Or just say whatever you want about riding in the city… Poetry anyone?
Potholes, ice, snow, and bad bus drivers. I love it here.
Check out neveridlemke.tumblr.com
One of the best parts about riding in the city is when you’re able to take the road out of town, whether for a single night or weeks on the road. Blackburn has introduced the a new line of new-school bikepacking gear for those looking to shed the panniers, namely the Outpost HB Roll and Seat Pack. The $75 handlebar roll features a quick release bracket for 25.4 or 31.8 mm bars coupled with around-the-bar straps to keep the load in place, with a weatherproof, but not true submersible drybag, included. There are light mounts and places to lash other lightweight goods, with a total listed load limit of 8 lbs. The $100 seat pack expands to hold clothing and a ground roll, and is contructed out of Ripstop nylon and treated for water resistance. Carry it all, carry a bit less, even fits a “standard” drybag if you’re riding through a monsoon. Great looking gear that bring the lightweight bikepacking experience accessible to more riders.
Still in the fund seeking stages, the San Francisco Yellow Bike Project is trying to get their project off the ground. I’m quite interested to see how this develops as traditional yellow bike projects have a history of failure. This structure, however, seems to involve more than putting free bikes into the public, with maintenance classes, safety demonstrations, Build a Bike workshops and more.
Now that disc brakes have been standard equipment on mountain bikes for years and are quickly becoming so on ‘cross and alt-road bikes it’s no surprise to see the shop tool side of things getting more serious. Bleed kits with hydraulic fluid syringes and reservoirs specific to given brake models are nothing new, but this vacuum bleeding pump from Tektro promises to make bleeding mineral oil brakes an easy, flawless procedure with no trapped air bubbles. Didn’t manage to get pricing info, but this isn’t a home bench tool.
If you’ve been paying attention it is clear the winds of change are blowing. Road bikes from major manufacturers are no longer just for racing, with a slew of bikes now available for the rest of us that are more apt to ride the local backroads than pin on a number. GT has introduced the Grade bikes as their EnduRoad line, with disc brakes and large tire clearance across the board for a more versatile, yet performance oriented, road bike. Pictured above is the $1400 GT Grade Alloy 105 bike, with a hydroformed tubeset, tapered steerer carbon fork and Shimano 105 11-speed shifters and derailleurs. Triple triangle as always, with fender mounts all around and six frame sizes to choose from.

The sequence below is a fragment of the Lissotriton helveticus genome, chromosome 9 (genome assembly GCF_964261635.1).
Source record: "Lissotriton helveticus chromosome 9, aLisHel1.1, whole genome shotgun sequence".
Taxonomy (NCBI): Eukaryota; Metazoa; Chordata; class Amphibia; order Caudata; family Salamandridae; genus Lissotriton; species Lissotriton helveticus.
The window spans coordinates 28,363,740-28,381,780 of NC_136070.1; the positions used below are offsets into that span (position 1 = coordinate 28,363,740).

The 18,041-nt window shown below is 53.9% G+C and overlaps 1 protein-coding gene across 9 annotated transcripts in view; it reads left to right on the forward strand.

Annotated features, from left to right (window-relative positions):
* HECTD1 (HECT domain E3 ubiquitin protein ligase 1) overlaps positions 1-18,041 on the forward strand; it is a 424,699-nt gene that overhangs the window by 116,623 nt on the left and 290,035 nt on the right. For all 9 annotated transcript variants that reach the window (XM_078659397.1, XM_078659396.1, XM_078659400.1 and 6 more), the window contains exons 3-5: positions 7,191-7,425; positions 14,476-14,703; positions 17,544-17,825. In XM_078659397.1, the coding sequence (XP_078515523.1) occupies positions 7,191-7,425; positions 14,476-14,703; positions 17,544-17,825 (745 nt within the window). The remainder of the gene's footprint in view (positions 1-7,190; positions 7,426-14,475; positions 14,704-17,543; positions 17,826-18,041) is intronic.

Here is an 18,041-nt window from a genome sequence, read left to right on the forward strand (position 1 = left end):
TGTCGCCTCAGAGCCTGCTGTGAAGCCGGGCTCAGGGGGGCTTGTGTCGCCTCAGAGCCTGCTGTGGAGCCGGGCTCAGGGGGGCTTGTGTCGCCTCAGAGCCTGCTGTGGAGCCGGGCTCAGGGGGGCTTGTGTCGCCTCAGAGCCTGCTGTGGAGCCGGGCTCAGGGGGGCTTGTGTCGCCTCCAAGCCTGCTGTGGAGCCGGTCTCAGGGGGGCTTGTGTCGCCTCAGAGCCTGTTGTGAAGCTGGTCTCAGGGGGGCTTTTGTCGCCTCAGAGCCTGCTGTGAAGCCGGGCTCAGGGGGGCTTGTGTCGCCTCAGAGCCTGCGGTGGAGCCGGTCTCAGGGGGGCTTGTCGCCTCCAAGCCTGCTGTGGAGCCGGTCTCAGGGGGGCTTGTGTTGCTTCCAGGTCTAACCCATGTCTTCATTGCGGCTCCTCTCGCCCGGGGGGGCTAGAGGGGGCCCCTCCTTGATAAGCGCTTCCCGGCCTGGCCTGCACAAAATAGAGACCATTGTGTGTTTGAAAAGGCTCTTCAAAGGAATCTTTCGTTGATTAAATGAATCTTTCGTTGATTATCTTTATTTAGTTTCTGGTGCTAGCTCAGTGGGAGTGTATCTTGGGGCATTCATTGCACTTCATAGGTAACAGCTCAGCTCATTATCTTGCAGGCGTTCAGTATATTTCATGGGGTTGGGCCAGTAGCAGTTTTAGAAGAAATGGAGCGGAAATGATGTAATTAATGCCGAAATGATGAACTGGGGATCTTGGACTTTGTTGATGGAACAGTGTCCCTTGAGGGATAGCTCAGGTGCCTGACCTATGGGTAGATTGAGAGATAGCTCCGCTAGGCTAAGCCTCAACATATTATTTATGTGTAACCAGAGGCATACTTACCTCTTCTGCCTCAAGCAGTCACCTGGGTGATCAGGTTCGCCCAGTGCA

For those looking for a lighter version, GT also makes the Grade in a carbon version, shown here with the top end $3500 Ultegra level build. Note the front thru-axle, carbon triple triangle and the clip-on fender bridge. At the entry level look for a sub-$1000 Sora spec’d version as well.
Straight from the slopes to a bicycle near you — skittle thug is the new black. Definitely coming from the enduro mountain bike side of things, the mismatched, matte neon look is making a strong appearance this year. Sure to trickle into the urban and commuter realm, better put your sunglasses on so you can see a little. Earthtones are out, skittle thug is in, I’ll stick with black.
Earlier in the week we posted an uncut interview with Mikale Colville-Anderson on the ideas of Copenhagenize. This video contains excerpts from the interview as a new series by the people at WeLoveCycling who are showcasing bike friendly cities around the world. Then content for Copenhagen is up now and more cities are soon to follow.
“…It was a pleasure to talk with famous urban mobility expert Mikael Colville-Andersen. Or with Morten Kabell, head of Copenhagen’s Technical and Environmental Administration. And we’re sure you will love the wizards from bike repair shops or the beautiful lady who ferries sperm samples to fertility clinics around Copenhagen on a sperm-shaped cargo-bike.
For a number of days we researched whether Copenhagen really is paradise on Earth for cyclists. You can find the answer in our report.